Activity 6: Obstacle Course Challenge

obstacle course challenge activity
obstacle course challenge activity

Age Group: 3-5 years old

Materials: Pillows, blankets, chairs, toys (optional)

How to Perform: Create an obstacle course for a fun challenge! Use pillows, blankets, and chairs to create tunnels, mazes, and jumping hurdles. Add toys as stepping stones or targets to throw beanbags at. Time yourselves as you complete the obstacle course and see if you can beat your best time. This activity strengthens gross motor skills, coordination, and problem-solving skills.

Area of Development: Gross motor skills, Coordination, Problem-solving skills

Activity 7: Freeze Dance Fun

Age Group: 3-5 years old Materials: Music

How to Perform: Get ready to move and freeze! Put on some music and dance around the room. When the music stops, everyone must freeze in place like a statue. Play again with different types of music and encourage silly frozen poses. This activity strengthens gross motor skills, coordination, and following directions.

Area of Development: Gross motor skills, Coordination, Following directions

Activity 8: Balloon Bop

Age Group: 3-5 years old

Materials: Balloons (inflated)

How to Perform: Keep those balloons bouncing! Blow up some balloons and have a friendly game of keeping them in the air. Use different parts of your body to hit the balloons up (hands, forearms, head). See how long you can keep the balloons from touching the ground. This activity strengthens gross motor skills, hand-eye coordination, and reflexes.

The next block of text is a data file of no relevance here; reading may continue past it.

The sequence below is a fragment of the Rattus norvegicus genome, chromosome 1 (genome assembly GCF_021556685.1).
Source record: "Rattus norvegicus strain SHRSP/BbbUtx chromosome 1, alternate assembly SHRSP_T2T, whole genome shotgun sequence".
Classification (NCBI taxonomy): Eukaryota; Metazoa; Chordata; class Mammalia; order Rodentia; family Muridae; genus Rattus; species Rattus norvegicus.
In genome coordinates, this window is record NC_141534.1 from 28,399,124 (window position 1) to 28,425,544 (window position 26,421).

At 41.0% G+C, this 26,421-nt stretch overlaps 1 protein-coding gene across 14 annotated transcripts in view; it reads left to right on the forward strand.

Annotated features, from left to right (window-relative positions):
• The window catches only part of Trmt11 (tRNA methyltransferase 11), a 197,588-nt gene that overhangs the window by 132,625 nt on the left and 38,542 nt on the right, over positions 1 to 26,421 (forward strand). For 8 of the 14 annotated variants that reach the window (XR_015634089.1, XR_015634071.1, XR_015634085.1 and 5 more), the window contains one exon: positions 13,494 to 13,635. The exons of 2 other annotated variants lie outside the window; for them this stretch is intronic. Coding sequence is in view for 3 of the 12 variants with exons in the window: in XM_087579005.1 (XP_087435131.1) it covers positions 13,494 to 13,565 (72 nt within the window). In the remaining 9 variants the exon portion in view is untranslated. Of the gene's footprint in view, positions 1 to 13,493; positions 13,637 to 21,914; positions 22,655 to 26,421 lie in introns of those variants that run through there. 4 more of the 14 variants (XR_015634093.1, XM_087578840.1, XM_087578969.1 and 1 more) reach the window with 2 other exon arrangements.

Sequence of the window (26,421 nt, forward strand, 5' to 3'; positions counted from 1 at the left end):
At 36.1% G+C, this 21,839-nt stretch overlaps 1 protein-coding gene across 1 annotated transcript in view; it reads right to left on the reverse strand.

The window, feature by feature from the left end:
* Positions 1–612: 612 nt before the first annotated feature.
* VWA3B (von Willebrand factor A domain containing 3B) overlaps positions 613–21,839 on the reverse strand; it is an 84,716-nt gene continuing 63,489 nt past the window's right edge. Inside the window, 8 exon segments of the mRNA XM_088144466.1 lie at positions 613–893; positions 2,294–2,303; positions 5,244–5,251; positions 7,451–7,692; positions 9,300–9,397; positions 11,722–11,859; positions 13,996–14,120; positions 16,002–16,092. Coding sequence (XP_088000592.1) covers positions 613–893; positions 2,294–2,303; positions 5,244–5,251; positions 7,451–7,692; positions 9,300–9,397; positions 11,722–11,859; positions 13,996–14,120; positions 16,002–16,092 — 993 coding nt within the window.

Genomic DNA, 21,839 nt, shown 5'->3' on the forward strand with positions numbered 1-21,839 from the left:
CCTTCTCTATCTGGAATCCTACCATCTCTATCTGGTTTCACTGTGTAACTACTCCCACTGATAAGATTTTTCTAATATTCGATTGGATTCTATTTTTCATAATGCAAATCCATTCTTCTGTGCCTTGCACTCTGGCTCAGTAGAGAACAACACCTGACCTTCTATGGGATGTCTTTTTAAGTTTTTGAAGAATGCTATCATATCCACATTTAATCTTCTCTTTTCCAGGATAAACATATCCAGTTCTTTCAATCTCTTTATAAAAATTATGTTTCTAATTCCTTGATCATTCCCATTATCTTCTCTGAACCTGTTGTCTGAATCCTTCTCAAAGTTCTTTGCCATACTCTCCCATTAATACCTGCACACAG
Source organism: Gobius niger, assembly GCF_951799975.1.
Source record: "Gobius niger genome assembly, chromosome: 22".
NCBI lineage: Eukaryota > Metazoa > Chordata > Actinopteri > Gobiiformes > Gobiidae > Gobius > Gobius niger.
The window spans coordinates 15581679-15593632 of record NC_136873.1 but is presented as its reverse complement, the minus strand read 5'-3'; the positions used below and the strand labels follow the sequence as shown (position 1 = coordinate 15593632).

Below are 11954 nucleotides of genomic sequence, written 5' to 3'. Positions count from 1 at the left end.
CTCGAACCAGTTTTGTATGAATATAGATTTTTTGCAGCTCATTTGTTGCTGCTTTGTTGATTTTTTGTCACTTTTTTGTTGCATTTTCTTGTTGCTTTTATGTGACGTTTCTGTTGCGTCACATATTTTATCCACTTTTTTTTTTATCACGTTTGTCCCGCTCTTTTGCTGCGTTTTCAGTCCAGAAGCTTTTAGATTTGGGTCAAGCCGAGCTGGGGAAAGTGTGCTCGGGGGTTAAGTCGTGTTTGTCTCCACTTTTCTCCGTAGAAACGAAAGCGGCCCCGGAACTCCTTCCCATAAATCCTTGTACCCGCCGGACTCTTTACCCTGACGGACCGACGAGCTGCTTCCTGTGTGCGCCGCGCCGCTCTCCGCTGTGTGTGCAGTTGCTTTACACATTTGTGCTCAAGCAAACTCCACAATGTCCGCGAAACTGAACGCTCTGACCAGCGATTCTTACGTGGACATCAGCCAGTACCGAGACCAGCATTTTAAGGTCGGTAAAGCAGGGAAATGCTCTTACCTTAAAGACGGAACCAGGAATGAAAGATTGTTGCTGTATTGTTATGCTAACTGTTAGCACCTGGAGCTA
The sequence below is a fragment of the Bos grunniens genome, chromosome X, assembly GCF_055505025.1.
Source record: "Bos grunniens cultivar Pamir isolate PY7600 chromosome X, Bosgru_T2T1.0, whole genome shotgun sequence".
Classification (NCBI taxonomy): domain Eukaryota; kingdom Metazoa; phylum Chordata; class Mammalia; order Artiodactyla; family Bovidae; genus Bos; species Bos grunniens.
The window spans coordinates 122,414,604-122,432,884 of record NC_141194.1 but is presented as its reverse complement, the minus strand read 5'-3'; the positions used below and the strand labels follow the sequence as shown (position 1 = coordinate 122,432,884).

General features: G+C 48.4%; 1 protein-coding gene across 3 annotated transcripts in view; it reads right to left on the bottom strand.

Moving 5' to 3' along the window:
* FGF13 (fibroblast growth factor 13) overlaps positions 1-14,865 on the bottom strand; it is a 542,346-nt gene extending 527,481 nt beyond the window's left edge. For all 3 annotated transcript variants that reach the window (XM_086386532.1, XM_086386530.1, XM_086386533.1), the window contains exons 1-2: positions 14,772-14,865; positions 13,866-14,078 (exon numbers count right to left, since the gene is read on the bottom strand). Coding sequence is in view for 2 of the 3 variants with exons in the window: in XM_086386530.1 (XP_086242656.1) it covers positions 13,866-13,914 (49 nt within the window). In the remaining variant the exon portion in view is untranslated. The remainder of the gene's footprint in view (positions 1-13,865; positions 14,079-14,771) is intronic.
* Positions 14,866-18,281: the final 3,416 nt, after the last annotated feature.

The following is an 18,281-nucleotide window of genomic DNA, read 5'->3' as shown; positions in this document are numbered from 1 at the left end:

Area of Development: Gross motor skills, Hand-eye coordination, Reflexes

Activity 9: Scavenger Hunt Steps

Age Group: 3-5 years old Materials: List of hidden objects (written or pictures), small prize (optional)

How to Perform: Combine learning with movement with a scavenger hunt! Hide small objects around the house and create a list with words or pictures for your child to find. Let them walk, hop, or skip from place to place to find the hidden objects. This activity strengthens gross motor skills, following directions, and problem-solving skills.

Area of Development: Gross motor skills, Following directions, Problem-solving skills

Activity 10: Yoga Fun

story time yoga activity

Age Group: 3-5 years old

Materials: Yoga mat (optional)

How to Perform: Introduce yoga poses in a fun way! Find a comfortable spot on the floor (yoga mat if you have one). Show your child simple yoga poses like downward-facing dog (puppy pose!), mountain pose (standing tall!), or tree pose (balancing on one leg). Yoga is a great way to develop balance, coordination, and body awareness.

Area of Development: Balance, Coordination, Body awareness

physical activity image use for pinterest

Conclusion

The key to keeping your preschooler or toddler active is to make it fun! Don’t force structured workouts or drills. Instead, use these activities as a springboard for imaginative play and exploration.

Let their curiosity guide them, and you’ll be amazed at how much they learn and develop through their movement. Remember, you’re their playmate – get down on the floor, join in the games, and create a world of active fun together!